The majority of Speakers (maybe 90%) think they are excellent speakers!  Clearly, there is a disconnect if most speakers think they are good and most audiences think the speaker is bad. Are you one of those?  How do you know?

I watch 2-3 speeches a day on the Internet and attend 10-15 per month.  I analyze every one through the eyes of an audience member, the speaker, and in context of the occasion.  There are many of excellent speakers out there; unfortunately, there are a lot of bad ones too.  I am not critical of the bad ones because as someone much smarter than me pointed out, all good speakers were bad speakers at one point.  The danger is being bad and thinking you are good. 

If so, how can you ever get better? In my observations, the disconnect is rooted in the following: often the speaker thinks that if he/she entertained, then he/she is good. Don’t drink the Kool-Aid. Just because the audience likes you doesn’t mean you communicated your message.  Maybe your style is entertaining; however, does the audience walk out of there knowing what you intended them to know?

Are you approaching Public Speaking as a Communication Event or a Performance? What does the occasion require?  If you didn’t ask those questions, you may be one of the bad presenters. The good news is you can be an excellent presenter, and not only in your own mind—really.

Thursday, December 6, 2012

Focus on the Wood, not the fire

Are you looking to improve your public speaking skills? Public speaking is more than simply trying to look good in front of a live audience.  We approach it as a science in making the audience look good.

The principle is counter intuitive to many people and our competitors.  Many say they are audience focused; however, then they tell you how to “look good” and how they will “improve your performance.”  Using the metaphor of building a fire to warm yourself.  Do you put wood on the fire to make it bigger or do you hope and wait for the fire to get bigger, then throw more wood on it?
Focusing exclusively on the audience is throwing wood on the fire to make it bigger, focusing on your performance is looking for a big fire to throw wood on.

Even though there are tens of thousands of excellent presenters, most presentations are poor in terms of communicating a clear message.  I sit through hundreds of presentations a year and ask people around me about the presentation. 

I ask questions like, “Did you enjoy the presentation?”  

He or she mostly responds, “Yes, it was excellent and the presenter was excellent and fun to listen to.”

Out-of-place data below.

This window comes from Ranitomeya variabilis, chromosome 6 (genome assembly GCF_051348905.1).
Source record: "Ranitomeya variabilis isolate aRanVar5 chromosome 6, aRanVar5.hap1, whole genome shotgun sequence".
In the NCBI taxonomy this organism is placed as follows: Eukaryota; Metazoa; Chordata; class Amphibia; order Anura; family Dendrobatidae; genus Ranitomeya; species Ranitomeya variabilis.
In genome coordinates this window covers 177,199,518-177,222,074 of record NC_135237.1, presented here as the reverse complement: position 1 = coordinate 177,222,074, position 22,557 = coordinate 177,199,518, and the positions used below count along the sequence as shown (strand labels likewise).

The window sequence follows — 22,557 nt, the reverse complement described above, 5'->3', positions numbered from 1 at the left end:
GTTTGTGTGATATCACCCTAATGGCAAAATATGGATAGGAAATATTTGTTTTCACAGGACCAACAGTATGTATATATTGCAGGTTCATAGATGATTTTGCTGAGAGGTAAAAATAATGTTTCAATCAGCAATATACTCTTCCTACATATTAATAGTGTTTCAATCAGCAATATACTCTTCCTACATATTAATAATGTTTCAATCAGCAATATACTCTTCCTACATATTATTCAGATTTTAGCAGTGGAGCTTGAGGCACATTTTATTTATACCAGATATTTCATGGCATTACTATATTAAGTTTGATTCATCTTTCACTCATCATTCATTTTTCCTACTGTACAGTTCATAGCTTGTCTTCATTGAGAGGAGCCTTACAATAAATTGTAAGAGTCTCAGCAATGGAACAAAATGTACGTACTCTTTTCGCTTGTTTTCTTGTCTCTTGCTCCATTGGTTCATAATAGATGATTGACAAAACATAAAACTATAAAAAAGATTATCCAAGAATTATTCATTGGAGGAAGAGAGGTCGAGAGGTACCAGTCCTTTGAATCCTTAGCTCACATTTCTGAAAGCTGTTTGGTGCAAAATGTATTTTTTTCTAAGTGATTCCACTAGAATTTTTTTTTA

I follow up with, “What single idea was most important to you, or what point will you take from this presentation and use in your work or private life?” 

This person almost always replies, “Oh, lots of things.  She was great, I’m glad I came here.”

 I press on, “Can you recall any one specific thing?”  

Commonly, they respond, “Oh there are so many things it’s hard to pick just one.
I always back off at this point.  Clearly, the speaker entertained and left a nice impression, but, did not communicate his/her message.

Do I just find people who “don’t get it”?  I think not, it has happened too many time, thus I suspect the speaker. The point I am making is that most speakers, although great performers and very likable, do not start out with a clear message and thus the audience loves the speaker, yet did not benefit from a clear message or call for action. 

Could this be you?

Friday, May 4, 2012

Is it worth it to stay at a job you hate?

I was dining with a friend at a higher priced restaurant the other night; it was a celebratory birthday dinner.  We had reservations and were seated promptly.  The restaurant was jam packed, so when our waitress arrived at our table, she was obviously harried.  She proceeded to tell us that none of the other patrons had reservations, thus only 2 servers were working that night.  So, “they better be prepared to wait.” 

As soon as she walked away, my friend commented, “Now there is someone who needs a new job.”  Of course we all have those days, and having worked in retail for many years, I’ve had a few of them pop up myself.  But, it started an interesting conversation: how many people are hanging on to jobs they hate?  Do we need to be miserable in order to collect a paycheck, even in a slow economy?